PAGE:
We had another uninspiring week with zero sunspots. However, there was DX to be had, with many Chiltern DX Club members reporting openings on 17 and 15 metres for well-equipped stations. Clive, GM3POI reported hearing India, Japan, Lebanon and South Africa on 17 metres and South Africa, Kenya, Oman and Kuwait on 15 metres. This was no doubt due to seasonal changes in the ionosphere and a very low Kp index, reflecting settled conditions.
The sporadic E season in the Northern Hemisphere has now finished so 10 metre openings are now few and far between. Tony, G4CJC, in his 10 metre band report, said that it was an “appalling week” on 28MHz.
The good news is that NASA and NOAA reported that Solar Cycle 25 has begun. During a media teleconference on 15 September, an international panel of experts found that the sunspot number hit rock bottom in December 2019. Since then, it said sunspot counts have been “slowly increasing”, with solar maximum expected in 2025. Nevertheless, NOAA predicts that the solar flux index will remain pegged at 70 next week, with quiet geomagnetic conditions and a maximum Kp index of two. However, things become more unsettled next weekend when the Kp index may rise to four or five due to the return of a coronal hole and its associated high-speed solar wind stream.
VHF and up:
It seems that we are continuing to show a strong hand for tropo, since high pressure remains close by for much of the time until the end of the coming week. A small blemish this first weekend is the risk of some isolated showers over southern England with possible GHz bands rain scatter options. With similar results, we also have a weak cold front moving south midweek. Otherwise, it’s high pressure predominating in the second half of the week and offering further tropo opportunities.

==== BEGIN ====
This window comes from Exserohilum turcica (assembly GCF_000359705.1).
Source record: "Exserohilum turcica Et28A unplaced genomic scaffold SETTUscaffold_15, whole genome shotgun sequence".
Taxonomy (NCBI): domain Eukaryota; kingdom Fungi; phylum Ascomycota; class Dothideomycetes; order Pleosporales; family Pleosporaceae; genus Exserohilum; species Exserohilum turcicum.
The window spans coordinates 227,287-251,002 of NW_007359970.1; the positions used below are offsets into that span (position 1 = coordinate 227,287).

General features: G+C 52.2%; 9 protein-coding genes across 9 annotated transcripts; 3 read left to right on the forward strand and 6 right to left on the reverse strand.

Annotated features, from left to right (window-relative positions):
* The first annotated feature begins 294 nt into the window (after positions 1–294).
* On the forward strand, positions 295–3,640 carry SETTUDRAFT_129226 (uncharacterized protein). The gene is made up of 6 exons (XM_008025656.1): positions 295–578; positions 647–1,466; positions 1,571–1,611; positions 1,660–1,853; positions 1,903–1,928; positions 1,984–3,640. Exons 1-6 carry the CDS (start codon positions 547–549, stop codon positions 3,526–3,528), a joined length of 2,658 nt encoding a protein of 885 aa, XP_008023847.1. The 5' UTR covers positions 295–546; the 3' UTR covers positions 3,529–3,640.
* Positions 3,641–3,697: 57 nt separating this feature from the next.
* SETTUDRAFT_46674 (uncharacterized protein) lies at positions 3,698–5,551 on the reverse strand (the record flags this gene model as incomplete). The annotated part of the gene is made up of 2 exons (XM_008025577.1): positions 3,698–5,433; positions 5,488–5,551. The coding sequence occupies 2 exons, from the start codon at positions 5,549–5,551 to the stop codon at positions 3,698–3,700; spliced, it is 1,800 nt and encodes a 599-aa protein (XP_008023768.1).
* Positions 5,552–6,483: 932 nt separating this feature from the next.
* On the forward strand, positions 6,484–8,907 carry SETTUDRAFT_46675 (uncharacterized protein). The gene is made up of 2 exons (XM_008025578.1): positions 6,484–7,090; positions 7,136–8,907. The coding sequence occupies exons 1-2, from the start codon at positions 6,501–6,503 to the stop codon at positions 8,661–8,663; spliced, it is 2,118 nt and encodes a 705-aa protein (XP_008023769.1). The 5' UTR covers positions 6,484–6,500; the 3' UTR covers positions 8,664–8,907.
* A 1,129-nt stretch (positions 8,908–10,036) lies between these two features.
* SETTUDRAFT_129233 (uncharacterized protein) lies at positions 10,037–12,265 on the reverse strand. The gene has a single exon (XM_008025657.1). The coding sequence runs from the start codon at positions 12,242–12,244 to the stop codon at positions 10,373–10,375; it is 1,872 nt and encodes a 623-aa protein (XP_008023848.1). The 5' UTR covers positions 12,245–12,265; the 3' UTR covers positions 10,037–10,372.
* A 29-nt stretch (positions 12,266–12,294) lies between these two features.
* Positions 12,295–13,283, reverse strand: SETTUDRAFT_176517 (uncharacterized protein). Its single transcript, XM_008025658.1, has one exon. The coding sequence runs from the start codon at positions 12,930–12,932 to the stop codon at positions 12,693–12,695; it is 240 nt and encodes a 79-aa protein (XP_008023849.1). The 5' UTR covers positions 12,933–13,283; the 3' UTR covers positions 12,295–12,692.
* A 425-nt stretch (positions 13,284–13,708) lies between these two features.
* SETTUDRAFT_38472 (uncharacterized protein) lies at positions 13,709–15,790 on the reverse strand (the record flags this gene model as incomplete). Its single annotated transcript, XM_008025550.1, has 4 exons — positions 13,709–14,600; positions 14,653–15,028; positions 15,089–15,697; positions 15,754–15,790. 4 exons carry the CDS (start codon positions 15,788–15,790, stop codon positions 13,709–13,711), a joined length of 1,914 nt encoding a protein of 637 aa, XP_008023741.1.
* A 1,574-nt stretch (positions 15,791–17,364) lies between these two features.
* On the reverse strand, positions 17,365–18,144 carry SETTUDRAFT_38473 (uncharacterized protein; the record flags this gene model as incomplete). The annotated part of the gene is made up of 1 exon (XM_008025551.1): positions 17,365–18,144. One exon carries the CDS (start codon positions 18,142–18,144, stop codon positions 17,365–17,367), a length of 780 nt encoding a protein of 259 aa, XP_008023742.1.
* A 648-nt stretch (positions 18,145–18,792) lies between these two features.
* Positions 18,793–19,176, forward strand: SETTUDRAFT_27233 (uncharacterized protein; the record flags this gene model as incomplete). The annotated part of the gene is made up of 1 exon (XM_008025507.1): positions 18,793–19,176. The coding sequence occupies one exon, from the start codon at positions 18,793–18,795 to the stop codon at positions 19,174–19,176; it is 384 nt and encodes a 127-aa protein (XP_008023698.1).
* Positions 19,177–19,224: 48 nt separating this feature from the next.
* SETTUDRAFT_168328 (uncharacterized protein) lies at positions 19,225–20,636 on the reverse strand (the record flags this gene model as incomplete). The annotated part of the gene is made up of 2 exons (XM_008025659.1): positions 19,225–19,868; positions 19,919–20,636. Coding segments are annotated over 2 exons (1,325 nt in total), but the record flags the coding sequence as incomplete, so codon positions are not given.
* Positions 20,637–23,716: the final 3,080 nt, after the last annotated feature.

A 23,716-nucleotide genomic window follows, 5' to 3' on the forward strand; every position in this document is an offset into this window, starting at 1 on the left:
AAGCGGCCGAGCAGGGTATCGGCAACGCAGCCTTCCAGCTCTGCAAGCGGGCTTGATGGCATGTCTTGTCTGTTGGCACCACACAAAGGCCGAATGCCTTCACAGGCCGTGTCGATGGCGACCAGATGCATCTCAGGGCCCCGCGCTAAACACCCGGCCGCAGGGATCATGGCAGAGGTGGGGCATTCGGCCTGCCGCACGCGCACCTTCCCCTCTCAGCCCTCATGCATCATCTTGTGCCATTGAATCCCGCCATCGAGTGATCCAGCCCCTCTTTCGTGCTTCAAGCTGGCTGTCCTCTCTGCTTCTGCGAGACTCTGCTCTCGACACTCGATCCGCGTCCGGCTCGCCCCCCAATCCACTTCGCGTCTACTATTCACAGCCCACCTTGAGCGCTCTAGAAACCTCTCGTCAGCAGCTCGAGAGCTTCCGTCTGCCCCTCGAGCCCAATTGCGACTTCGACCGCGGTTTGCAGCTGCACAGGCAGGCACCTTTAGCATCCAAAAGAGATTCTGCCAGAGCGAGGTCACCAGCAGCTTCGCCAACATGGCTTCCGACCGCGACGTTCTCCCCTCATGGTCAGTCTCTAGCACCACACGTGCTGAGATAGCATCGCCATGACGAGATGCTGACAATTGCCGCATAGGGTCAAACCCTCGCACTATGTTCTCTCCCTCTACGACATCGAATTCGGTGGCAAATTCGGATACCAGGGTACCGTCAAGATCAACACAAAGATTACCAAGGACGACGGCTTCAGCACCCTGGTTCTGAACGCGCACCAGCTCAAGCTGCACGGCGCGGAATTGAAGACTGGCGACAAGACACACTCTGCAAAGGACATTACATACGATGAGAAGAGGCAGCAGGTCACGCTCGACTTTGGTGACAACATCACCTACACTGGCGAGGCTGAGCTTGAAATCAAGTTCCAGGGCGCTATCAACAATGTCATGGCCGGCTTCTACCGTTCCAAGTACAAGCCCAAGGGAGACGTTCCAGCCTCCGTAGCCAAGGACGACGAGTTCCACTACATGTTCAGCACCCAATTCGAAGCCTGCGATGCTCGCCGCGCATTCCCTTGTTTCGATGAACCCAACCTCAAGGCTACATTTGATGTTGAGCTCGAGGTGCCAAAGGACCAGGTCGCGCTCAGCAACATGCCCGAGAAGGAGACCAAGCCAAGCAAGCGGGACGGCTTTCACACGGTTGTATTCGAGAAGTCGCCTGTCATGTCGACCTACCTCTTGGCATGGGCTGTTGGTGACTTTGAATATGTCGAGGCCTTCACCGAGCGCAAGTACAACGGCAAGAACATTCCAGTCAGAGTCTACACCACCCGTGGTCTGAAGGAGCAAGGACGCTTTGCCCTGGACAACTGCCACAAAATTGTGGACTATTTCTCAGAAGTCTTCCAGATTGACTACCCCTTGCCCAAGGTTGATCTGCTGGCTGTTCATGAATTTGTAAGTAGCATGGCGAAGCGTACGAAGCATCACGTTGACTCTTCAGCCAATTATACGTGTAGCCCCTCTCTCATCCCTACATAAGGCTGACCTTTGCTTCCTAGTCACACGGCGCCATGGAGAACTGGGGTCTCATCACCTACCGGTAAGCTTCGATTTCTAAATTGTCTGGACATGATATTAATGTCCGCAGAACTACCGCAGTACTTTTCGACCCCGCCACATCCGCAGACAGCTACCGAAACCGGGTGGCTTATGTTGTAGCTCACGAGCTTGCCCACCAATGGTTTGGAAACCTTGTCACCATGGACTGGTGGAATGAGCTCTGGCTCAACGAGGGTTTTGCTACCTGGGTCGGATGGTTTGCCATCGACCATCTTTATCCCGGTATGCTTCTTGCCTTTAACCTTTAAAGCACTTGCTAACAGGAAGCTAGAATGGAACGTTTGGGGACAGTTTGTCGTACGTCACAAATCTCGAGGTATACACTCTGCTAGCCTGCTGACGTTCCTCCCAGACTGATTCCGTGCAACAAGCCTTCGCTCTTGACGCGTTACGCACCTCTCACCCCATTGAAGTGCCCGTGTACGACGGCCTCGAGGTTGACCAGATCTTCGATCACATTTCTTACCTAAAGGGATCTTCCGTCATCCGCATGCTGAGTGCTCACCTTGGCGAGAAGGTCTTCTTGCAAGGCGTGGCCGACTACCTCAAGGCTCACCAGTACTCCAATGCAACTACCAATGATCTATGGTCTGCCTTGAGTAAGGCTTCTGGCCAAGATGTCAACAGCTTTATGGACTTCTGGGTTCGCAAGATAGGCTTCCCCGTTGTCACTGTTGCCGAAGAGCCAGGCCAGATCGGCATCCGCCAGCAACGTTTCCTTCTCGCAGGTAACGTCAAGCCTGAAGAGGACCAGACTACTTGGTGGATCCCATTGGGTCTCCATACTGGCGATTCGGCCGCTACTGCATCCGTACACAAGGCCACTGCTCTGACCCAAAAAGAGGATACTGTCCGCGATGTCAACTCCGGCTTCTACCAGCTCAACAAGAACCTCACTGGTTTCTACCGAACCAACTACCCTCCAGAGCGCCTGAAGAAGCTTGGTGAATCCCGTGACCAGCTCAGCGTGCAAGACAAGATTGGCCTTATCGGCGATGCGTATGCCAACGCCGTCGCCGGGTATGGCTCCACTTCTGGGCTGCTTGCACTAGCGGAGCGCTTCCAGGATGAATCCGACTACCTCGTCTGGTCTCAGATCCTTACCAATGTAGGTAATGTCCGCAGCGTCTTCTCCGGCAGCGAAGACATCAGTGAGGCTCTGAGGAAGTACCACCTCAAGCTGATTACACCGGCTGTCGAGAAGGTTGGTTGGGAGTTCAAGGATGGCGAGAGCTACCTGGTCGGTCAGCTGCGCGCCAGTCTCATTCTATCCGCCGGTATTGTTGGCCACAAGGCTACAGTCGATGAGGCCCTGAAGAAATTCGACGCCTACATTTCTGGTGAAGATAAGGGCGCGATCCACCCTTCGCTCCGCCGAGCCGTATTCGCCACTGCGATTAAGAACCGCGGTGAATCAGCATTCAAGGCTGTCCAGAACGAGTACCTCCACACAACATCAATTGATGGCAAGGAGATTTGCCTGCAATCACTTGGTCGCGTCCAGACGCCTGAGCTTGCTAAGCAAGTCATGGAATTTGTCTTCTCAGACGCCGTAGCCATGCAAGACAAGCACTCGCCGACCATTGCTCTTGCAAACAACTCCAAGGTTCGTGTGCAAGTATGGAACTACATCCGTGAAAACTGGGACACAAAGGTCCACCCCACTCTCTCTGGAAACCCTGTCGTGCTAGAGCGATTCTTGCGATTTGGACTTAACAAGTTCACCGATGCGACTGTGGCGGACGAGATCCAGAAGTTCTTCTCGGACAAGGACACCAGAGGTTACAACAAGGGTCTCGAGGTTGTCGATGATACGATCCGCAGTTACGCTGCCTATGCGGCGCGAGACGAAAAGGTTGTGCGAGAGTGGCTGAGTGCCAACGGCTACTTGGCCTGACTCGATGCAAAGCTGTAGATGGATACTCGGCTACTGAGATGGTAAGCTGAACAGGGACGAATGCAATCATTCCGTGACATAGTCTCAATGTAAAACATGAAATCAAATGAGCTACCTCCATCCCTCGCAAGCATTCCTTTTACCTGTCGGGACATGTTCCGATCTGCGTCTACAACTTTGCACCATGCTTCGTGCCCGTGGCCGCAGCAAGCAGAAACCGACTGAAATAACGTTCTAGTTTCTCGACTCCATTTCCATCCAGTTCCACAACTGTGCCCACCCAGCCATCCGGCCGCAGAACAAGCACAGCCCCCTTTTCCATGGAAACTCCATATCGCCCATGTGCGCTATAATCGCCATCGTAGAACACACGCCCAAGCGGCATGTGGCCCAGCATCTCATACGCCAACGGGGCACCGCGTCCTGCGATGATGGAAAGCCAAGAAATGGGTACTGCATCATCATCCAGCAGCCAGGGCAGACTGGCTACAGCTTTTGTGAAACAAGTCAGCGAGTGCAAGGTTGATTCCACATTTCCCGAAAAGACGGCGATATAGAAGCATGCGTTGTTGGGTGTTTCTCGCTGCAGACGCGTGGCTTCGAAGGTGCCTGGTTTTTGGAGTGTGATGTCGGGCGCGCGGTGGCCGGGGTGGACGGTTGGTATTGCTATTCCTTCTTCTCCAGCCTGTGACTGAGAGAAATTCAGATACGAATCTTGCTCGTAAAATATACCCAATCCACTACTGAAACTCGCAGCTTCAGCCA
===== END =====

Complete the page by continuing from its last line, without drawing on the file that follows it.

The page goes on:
With negative Moon declination, visibility windows will shorten as the week progresses, reaching a minimum on Thursday. Last Friday’s perigee means that path losses will steadily climb throughout the week. 144MHz sky temperatures are close to 3,000K on Wednesday and combined with the low Moon, EME conditions will be poor midweek. However it’s a good week to increase your satellite DXCC and square counts between the tropo events. There are plenty of LEO sats to choose from plus of course, QO-100 available 24/7.
There is one meteor shower this week—the daytime Sextantids. It has a radiant in the constellation of Sextans and is active until 9 October with the peak occurring on 27 September. The source of the meteor shower is asteroid 2005 UD.